DECC: Financial support for anaerobic digestion
The Government has announced ambitious plans to provide financial support for anaerobic digestion technologies through feed-in-tariffs (FITs) and the “world’s first” renewable heat incentive scheme.
The schemes are designed to bring about a significant increase in the amount of locally produced green energy and help the UK meet its renewable energy targets.
FITs is a financial support system that will incentivise small scale low-carbon electricity generation by providing “clean energy cashback” for householders, communities and businesses. It will work alongside the Renewables Obligation, which will remain the primary mechanism to incentivise deployment of large-scale renewable electricity generation.
The FITs scheme will start from April 1 and will support new AD plants with a five megawatts limit capacity. The scheme will also support the first 30,000 combined heat and power installations with an electrical capacity of two kilowatts or less, as a pilot programme.
Under the FITs scheme AD operators will be paid for every kilowatt hour of electricity generated and metered by a generator. Farm scale AD operators, producing less than 500kW a year will get 11.5 pence/kWh per year over a 20 year period. AD operators producing more than 500KW will get 9p/kWh.
Speaking at the launch of the FITs scheme in London [February 1], Energy Minister Lord Hunt told MRW that he thought the FITs would encourage more AD plants to be built. He said: “I think that we have made an adjustment in order to make small scale AD more attractive. I think that the farming community will be very welcoming of this news. I very much hope that we will see a big market growing for AD.”
Energy and Climate Change Secretary Ed Miliband added: “Where there is muck there is brass!
“The FIT will change the way householders and communities think about their future energy needs, making the payback for investment far shorter than in the past.”
The Government also launched its consultation on the RHI scheme [February 1].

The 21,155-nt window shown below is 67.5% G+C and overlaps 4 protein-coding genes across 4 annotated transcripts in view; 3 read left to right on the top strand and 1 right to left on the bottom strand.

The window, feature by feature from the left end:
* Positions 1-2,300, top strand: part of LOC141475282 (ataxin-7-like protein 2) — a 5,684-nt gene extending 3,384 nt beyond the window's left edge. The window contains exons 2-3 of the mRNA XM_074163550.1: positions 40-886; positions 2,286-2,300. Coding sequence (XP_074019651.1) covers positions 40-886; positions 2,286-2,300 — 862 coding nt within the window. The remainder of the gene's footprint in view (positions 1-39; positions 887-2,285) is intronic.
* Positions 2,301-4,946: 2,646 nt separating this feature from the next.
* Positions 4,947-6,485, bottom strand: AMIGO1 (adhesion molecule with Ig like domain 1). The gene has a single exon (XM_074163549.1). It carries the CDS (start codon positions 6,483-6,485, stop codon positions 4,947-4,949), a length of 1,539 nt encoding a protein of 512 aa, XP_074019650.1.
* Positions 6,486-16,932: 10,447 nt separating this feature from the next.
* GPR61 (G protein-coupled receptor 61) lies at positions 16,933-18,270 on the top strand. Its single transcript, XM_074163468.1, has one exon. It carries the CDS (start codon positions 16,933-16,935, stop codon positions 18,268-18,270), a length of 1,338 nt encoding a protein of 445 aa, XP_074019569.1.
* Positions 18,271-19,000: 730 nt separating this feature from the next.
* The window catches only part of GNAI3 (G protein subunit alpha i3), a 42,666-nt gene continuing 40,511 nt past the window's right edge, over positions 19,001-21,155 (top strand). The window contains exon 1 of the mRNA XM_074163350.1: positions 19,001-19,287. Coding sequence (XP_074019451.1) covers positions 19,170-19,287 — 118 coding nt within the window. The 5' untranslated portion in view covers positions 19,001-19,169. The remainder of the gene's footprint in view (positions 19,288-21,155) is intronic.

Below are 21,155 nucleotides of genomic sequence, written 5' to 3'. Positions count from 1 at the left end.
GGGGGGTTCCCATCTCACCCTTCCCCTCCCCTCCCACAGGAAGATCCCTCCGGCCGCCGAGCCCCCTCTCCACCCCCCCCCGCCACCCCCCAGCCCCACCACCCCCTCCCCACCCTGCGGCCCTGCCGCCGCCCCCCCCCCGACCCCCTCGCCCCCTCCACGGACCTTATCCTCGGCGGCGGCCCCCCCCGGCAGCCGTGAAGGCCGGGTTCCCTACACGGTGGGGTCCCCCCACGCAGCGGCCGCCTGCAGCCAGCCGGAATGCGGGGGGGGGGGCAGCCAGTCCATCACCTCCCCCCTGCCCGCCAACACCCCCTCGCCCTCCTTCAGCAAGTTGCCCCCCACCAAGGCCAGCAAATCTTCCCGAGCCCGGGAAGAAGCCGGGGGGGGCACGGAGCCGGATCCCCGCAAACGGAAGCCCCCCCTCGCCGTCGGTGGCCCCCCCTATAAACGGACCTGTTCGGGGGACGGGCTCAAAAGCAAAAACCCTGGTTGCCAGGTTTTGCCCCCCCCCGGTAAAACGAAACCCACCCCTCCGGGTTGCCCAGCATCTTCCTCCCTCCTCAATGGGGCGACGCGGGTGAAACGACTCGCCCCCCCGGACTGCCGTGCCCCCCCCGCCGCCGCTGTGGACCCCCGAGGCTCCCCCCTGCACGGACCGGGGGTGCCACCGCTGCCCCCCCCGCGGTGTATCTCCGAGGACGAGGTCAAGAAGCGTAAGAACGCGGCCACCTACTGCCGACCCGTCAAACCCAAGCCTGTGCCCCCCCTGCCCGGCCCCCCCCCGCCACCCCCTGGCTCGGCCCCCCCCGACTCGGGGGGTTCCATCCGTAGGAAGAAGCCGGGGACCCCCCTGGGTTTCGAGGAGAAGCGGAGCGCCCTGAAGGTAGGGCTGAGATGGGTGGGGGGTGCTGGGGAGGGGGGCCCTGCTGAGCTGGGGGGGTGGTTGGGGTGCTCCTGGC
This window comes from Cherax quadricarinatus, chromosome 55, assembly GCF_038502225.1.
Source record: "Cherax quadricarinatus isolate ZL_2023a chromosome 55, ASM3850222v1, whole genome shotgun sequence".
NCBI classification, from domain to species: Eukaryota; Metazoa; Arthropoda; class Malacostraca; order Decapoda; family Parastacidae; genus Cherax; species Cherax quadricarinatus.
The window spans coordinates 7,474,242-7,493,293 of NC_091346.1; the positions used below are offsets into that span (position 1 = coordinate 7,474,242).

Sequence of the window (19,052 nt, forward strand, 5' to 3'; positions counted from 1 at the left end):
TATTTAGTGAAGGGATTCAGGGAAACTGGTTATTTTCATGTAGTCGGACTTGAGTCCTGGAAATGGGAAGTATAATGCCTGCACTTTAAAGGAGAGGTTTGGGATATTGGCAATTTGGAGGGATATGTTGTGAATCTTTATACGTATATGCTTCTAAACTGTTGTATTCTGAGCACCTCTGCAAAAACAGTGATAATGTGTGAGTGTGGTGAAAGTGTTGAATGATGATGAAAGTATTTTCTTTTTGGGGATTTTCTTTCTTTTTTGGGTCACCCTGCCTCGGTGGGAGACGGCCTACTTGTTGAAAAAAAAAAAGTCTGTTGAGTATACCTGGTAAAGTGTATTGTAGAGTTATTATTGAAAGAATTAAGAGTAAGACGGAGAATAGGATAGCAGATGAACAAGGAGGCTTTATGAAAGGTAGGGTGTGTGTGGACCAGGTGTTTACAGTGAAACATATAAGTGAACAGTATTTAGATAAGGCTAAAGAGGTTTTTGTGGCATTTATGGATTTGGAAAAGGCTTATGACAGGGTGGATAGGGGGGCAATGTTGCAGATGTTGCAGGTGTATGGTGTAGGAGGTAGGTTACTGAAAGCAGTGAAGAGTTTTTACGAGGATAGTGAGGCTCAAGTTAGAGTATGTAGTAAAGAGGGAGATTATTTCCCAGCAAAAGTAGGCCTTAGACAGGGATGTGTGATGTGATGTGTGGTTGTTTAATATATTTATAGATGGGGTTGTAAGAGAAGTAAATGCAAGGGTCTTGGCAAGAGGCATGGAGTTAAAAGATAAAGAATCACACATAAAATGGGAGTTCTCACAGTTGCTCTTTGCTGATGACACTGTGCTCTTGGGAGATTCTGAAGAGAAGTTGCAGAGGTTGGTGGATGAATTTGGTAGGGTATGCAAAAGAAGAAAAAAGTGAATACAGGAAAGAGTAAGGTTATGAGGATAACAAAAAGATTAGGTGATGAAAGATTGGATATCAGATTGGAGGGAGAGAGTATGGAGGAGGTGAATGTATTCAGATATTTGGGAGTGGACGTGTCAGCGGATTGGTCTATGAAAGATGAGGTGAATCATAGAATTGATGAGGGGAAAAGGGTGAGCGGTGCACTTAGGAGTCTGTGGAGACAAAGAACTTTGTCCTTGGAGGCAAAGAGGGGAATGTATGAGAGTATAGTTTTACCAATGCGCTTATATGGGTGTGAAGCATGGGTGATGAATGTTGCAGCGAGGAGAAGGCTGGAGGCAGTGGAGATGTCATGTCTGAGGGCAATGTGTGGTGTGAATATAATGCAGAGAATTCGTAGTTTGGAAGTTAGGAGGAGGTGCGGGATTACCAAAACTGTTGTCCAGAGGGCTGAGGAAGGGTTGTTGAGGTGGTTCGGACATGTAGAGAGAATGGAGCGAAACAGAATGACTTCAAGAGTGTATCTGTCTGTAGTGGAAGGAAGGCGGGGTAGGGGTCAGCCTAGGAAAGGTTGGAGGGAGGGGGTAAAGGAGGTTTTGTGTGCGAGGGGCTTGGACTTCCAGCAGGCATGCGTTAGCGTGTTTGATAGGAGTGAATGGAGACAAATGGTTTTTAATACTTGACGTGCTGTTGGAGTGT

The RHI scheme is a financial support mechanism for individuals, communities and businesses that aims to incentivise low carbon heating and will be introduced in April 2011.
Under the RHI scheme, the proposed tariff for solid biomass technology operators will be 9p/kWh, biogas on-site combustion plants will get 5.5p/kWh and biomethane injection technology will get 4p/kWh.
Solid biomass can include municipal wastes and biogas can be upgraded to biomethane, which has similar thermal characteristics to natural gas and can be injected into the grid.
Where a plant can generate heat from both renewable and non-renewable fuels, the RHI tariff will only reward the renewable component of the mixed fuel load. The RHI consultation stated that this will usually involve combined heat and power using energy-from-waste.
Anaerobic Digestion and Biogas Association chair Lord Redesdale said that he was disappointed at the Government’s announcements on FIT and RHI. He said the Government had “horlicked” the whole thing. He explained: “It is unfortunate that the tariff has come in at nine pence which shows a distinct lack of enthusiasm. We thought it was going to be more than this and were hoping for 13p.
“To meet our climate change and renewable energy targets we need as much AD as we can possibly muster. Both the RHI and FITS have not met expectations from industry.
“The purpose of the tariff is to encourage entry in the market place but this is not going to be the case because the tariffs are too low. How many plants will be built out of this next year on this basis? If there is not enough plant going to be built you question whether the whole thing has been a success or not.”
Lord Redesdale also said that the AD industry was concerned with the issue of “grandfathering” of Renewable Obligation Certificates (see MRW story).Government is likely to alter tariffs for new levels for new projects from time to time to respond to changes in technology costs. However, once installation of a project has been completed, investors will consider it important that its support levels are not changed. Such a guarantee not to change support for existing projects is known as grandfathering.
At the moment biomass technologies, such as AD, are not protected through grandfathering.
However, the RHI consultation states: “We are nevertheless inclined to provide the RHI tariffs as grandfathered tariffs.”
* The UK currently gets around 5.5% of electricity from renewable sources and that will need to increase to around 30% to meet the 15% 2020 target for all energy.
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